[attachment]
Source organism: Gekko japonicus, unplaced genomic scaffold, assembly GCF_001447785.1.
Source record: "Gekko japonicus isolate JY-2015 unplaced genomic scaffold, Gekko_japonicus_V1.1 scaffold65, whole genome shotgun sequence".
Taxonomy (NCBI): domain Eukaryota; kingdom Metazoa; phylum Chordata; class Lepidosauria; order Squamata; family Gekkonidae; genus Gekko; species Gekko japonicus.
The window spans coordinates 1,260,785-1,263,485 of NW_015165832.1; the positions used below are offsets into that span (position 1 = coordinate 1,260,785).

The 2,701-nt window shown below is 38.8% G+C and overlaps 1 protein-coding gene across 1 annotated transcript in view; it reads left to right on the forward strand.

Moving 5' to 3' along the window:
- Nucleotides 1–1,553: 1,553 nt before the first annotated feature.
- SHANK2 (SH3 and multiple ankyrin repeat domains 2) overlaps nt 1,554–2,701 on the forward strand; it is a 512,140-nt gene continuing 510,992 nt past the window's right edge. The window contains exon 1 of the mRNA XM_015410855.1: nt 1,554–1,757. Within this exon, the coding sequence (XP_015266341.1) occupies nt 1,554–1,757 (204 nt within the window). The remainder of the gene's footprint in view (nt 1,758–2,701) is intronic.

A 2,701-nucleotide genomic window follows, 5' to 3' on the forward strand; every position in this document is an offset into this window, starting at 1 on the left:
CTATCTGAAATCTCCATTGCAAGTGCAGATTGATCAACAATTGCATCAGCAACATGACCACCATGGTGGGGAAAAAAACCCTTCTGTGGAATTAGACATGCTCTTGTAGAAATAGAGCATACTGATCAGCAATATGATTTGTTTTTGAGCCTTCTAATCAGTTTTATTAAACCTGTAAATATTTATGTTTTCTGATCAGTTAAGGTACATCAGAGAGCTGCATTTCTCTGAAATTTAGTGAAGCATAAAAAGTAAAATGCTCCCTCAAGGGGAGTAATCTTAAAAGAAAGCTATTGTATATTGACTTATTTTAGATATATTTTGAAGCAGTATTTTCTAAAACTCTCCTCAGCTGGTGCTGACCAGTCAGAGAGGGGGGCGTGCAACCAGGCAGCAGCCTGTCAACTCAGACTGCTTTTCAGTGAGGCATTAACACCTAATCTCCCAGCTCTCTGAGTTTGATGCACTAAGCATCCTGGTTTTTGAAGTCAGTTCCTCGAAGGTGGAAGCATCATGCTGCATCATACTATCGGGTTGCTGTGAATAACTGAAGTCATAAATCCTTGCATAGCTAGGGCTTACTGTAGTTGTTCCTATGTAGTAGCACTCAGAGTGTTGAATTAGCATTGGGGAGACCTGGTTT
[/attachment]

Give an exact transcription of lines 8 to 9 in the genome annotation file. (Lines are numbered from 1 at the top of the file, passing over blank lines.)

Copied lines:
- SHANK2 (SH3 and multiple ankyrin repeat domains 2) overlaps nt 1,554–2,701 on the forward strand; it is a 512,140-nt gene continuing 510,992 nt past the window's right edge. The window contains exon 1 of the mRNA XM_015410855.1: nt 1,554–1,757. Within this exon, the coding sequence (XP_015266341.1) occupies nt 1,554–1,757 (204 nt within the window). The remainder of the gene's footprint in view (nt 1,758–2,701) is intronic.

A 2,701-nucleotide genomic window follows, 5' to 3' on the forward strand; every position in this document is an offset into this window, starting at 1 on the left: